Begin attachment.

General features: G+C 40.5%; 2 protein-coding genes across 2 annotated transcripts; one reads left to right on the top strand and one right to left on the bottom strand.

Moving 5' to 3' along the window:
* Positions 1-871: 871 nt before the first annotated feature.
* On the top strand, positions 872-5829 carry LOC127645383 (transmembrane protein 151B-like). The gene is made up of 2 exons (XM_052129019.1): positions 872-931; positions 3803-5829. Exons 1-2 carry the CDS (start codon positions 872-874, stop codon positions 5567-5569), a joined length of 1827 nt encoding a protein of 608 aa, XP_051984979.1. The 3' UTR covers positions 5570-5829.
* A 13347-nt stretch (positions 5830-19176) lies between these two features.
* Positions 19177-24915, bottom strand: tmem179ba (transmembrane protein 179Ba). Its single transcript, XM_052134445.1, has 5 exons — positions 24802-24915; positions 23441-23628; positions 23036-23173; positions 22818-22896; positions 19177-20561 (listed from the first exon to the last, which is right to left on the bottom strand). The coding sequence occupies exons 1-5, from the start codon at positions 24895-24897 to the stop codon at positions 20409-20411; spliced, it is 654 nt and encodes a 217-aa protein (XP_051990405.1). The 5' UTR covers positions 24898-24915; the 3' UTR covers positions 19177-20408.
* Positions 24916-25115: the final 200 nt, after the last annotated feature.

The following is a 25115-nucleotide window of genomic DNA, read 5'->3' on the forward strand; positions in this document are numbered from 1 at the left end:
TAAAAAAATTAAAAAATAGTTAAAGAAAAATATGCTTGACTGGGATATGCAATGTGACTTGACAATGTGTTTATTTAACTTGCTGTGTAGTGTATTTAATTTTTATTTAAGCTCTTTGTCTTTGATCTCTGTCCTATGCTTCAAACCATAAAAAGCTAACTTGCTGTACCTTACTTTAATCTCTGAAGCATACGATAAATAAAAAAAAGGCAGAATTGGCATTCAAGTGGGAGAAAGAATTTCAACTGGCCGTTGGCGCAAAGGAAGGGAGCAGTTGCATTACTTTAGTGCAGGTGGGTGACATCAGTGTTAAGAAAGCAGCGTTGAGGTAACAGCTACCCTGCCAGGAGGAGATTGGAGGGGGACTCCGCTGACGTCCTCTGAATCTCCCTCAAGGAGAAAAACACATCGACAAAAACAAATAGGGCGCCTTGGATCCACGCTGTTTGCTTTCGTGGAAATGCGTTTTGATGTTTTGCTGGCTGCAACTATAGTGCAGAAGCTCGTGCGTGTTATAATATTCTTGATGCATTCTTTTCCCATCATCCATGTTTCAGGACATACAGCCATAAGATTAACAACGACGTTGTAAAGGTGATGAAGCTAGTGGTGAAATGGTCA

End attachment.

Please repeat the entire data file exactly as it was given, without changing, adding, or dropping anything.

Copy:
General features: G+C 40.5%; 2 protein-coding genes across 2 annotated transcripts; one reads left to right on the top strand and one right to left on the bottom strand.

Moving 5' to 3' along the window:
* Positions 1-871: 871 nt before the first annotated feature.
* On the top strand, positions 872-5829 carry LOC127645383 (transmembrane protein 151B-like). The gene is made up of 2 exons (XM_052129019.1): positions 872-931; positions 3803-5829. Exons 1-2 carry the CDS (start codon positions 872-874, stop codon positions 5567-5569), a joined length of 1827 nt encoding a protein of 608 aa, XP_051984979.1. The 3' UTR covers positions 5570-5829.
* A 13347-nt stretch (positions 5830-19176) lies between these two features.
* Positions 19177-24915, bottom strand: tmem179ba (transmembrane protein 179Ba). Its single transcript, XM_052134445.1, has 5 exons — positions 24802-24915; positions 23441-23628; positions 23036-23173; positions 22818-22896; positions 19177-20561 (listed from the first exon to the last, which is right to left on the bottom strand). The coding sequence occupies exons 1-5, from the start codon at positions 24895-24897 to the stop codon at positions 20409-20411; spliced, it is 654 nt and encodes a 217-aa protein (XP_051990405.1). The 5' UTR covers positions 24898-24915; the 3' UTR covers positions 19177-20408.
* Positions 24916-25115: the final 200 nt, after the last annotated feature.

The following is a 25115-nucleotide window of genomic DNA, read 5'->3' on the forward strand; positions in this document are numbered from 1 at the left end:
TAAAAAAATTAAAAAATAGTTAAAGAAAAATATGCTTGACTGGGATATGCAATGTGACTTGACAATGTGTTTATTTAACTTGCTGTGTAGTGTATTTAATTTTTATTTAAGCTCTTTGTCTTTGATCTCTGTCCTATGCTTCAAACCATAAAAAGCTAACTTGCTGTACCTTACTTTAATCTCTGAAGCATACGATAAATAAAAAAAAGGCAGAATTGGCATTCAAGTGGGAGAAAGAATTTCAACTGGCCGTTGGCGCAAAGGAAGGGAGCAGTTGCATTACTTTAGTGCAGGTGGGTGACATCAGTGTTAAGAAAGCAGCGTTGAGGTAACAGCTACCCTGCCAGGAGGAGATTGGAGGGGGACTCCGCTGACGTCCTCTGAATCTCCCTCAAGGAGAAAAACACATCGACAAAAACAAATAGGGCGCCTTGGATCCACGCTGTTTGCTTTCGTGGAAATGCGTTTTGATGTTTTGCTGGCTGCAACTATAGTGCAGAAGCTCGTGCGTGTTATAATATTCTTGATGCATTCTTTTCCCATCATCCATGTTTCAGGACATACAGCCATAAGATTAACAACGACGTTGTAAAGGTGATGAAGCTAGTGGTGAAATGGTCA